Don't go "Negative Nelly" on Fiverr!

We all have our negative side. It's a part of being human. But thinking negatively, and communicating negativism, gets us nowhere...on Fiverr or anywhere else. It's time to rally the positive side of our nature and squelch the temptation to become "negative Nellies!"

Like Weeds in a Garden

Negativity is a lot like garden weeds. If your soil is full of weed seeds, those little buggers will pop up everywhere. On Fiverr, negativity can sprout up in your attitude toward buyers, toward Buyer Request listings, toward the work you receive and what you're paid for it, in bitterness that your gigs aren't performing as well as they should, toward yourself for not being better at what you do, and toward others when their feedback reinforces your doubts about your own abilities. Well, STOP IT!

"Easy for you to say, Dane." I know, and you're right. I have my negative thoughts and feelings just like anyone else. But I have to push through them and get past them. I have to be better than them and rise above them. If I don't, negativity will get the better of everything I try to do, and keep me from succeeding.

Just as negativity is an acquired habit, so is positivity. The Debby Downers and Negative Nellies of the world are all capable of self-rehabilitation. I think part of the solution is in learning to "catch ourselves in the act" of negativity. When we feel ourselves going negative, we need to literally make the effort to brighten up and look for what's positive. When we catch ourselves reacting negatively to a communication from a buyer, or from our current situation on Fiverr (or elsewhere), we need to take a step away from the situation and try and get a broader perspective on it...looking beyond that tiny momentary disagreement or difficulty and focusing instead on the prospects of turning the customer positive by our reaction to them. Some of my best customers are people I've "turned," so to speak.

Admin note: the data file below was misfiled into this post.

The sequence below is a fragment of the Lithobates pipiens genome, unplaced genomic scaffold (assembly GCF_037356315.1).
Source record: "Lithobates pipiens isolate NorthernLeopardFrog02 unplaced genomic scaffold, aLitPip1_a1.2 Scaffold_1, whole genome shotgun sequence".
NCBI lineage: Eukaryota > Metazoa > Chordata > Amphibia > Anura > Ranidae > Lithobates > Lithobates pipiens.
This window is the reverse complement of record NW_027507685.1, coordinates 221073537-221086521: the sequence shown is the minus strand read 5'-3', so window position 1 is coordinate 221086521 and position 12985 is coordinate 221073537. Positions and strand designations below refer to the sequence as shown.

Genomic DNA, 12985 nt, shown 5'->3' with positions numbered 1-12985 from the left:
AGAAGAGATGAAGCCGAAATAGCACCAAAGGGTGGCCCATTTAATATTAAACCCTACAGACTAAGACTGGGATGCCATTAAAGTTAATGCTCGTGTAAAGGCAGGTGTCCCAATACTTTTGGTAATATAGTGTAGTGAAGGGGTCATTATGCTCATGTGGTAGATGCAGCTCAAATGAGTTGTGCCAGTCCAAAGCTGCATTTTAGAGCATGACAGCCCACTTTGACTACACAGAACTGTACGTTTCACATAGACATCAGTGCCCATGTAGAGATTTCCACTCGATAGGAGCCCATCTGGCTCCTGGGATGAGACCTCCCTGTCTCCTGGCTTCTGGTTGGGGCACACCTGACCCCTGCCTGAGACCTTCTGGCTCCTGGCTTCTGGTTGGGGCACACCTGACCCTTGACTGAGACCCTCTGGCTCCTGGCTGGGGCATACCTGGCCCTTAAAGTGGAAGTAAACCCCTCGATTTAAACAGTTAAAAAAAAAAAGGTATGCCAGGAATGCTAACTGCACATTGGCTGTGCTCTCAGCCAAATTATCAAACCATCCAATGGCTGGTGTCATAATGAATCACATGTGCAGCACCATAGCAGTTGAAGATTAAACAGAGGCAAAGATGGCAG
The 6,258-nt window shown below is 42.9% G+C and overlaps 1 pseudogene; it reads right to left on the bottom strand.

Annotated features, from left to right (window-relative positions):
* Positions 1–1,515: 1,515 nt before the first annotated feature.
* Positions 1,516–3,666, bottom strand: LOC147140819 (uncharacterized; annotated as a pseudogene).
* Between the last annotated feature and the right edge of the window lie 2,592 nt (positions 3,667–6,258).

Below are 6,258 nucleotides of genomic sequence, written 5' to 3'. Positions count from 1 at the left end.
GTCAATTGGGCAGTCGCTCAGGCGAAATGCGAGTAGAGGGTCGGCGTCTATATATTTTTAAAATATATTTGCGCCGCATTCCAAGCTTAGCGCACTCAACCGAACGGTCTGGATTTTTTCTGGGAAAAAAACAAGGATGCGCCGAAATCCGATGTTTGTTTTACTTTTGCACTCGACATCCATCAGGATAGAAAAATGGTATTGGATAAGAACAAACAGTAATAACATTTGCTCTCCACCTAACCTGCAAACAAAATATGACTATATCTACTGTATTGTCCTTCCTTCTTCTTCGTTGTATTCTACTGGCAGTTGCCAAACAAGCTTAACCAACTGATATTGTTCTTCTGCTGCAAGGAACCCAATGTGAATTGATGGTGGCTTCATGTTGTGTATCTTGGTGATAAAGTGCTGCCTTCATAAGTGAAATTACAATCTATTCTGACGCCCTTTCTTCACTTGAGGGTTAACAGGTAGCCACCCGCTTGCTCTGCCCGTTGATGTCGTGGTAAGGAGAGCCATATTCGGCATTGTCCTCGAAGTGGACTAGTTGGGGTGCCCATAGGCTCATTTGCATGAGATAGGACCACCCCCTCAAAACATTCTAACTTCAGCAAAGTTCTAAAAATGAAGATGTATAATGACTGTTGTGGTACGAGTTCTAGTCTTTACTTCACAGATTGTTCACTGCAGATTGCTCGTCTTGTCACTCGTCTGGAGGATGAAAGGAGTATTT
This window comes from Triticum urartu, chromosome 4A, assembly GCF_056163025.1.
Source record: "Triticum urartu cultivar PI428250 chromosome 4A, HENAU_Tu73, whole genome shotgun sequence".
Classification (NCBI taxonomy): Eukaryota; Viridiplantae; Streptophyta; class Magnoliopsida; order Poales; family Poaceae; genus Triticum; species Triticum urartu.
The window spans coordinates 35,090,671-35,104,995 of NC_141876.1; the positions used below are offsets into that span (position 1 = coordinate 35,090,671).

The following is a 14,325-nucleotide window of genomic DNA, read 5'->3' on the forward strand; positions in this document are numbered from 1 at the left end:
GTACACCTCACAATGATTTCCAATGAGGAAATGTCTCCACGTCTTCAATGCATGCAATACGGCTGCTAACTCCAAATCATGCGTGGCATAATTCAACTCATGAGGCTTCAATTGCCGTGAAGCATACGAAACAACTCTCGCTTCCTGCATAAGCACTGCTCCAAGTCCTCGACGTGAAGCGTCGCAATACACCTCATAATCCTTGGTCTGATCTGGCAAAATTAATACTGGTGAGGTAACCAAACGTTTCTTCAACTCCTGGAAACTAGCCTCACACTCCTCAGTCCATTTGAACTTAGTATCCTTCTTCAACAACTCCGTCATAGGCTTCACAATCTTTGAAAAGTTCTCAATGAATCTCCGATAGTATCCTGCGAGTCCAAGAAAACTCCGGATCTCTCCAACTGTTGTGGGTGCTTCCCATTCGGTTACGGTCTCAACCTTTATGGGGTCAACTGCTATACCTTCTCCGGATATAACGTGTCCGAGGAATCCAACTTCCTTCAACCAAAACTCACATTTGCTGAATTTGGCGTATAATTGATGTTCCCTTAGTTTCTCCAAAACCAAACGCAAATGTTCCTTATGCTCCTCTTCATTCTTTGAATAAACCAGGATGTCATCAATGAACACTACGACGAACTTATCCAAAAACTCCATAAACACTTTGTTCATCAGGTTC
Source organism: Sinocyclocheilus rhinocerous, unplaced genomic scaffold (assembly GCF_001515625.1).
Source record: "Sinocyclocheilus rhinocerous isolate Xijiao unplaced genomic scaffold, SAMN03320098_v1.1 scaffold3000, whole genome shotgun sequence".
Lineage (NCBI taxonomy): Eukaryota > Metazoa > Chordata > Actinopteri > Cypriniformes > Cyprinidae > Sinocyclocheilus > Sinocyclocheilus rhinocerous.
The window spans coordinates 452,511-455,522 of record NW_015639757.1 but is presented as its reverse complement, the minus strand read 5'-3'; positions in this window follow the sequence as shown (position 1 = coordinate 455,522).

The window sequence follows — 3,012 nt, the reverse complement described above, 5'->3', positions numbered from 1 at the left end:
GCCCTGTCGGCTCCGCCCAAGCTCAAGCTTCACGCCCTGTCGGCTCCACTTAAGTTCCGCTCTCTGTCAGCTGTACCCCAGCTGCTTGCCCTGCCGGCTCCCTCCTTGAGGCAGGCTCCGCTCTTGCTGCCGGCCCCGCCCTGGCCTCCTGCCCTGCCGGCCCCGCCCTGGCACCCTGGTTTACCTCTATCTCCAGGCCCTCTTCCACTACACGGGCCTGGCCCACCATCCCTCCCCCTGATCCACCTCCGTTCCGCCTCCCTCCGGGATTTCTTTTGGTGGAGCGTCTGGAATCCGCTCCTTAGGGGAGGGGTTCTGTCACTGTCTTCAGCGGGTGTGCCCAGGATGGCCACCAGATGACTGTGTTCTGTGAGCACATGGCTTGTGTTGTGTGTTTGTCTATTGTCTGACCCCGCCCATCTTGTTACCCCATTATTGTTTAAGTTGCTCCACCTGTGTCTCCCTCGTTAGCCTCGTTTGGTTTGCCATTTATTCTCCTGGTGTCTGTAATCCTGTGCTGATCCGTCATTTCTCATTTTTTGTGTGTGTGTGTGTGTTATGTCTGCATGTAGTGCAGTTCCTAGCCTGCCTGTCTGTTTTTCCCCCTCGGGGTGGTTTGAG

A Good First Impression

I'm not breaking any new ground when I talk about how important a good first impression is in initiating communications with new clientele, On Fiverr, the very beginning of that is in the impression we give through our gig listing, When I first started on Fiverr, I made a point of doing some searches and viewing the gigs of people who seemed like they were getting some orders, to see what I could learn from them. One thing I hadn't expected to learn was a lesson in negativity.

As I read through the gig descriptions of some regular sellers, I was surprised by how negative they had gone. While they all started out their gig descriptions with glowing comments on the quality their own service, the text quickly devolved into a discussion of everything they wouldn't do, and the limitations on what they will do for how much, etc. I could tell from the wording that a lot of it was due to previous experiences with buyers and what they felt they needed to protect themselves against. I get it. But in the end, the impact was a narrative that sounded very guarded, and almost antagonistic.

Reduce Sentry Duty to a Minimum

While we need to protect ourselves, we need to find ways to limit our disclaimers to the absolute minimum, keep them as brief as we can, and find ways to state them that don't make the buyer sound like the enemy. For example, I personally feel the need to protect myself against the danger of meticulously narrating a 4000 word voiceover and having the client come back to me afterwards and ask for it to all be done again, faster, or slower, or with more energy or whatever. It's just too much work, and to aggravating, to have to re-voice the whole thing again, and I can't deal with it. It'd be easy for that to be expressed negatively, but I arrived at the following brief passage in my description:

"One FREE style revision on any script of 300 words or less. For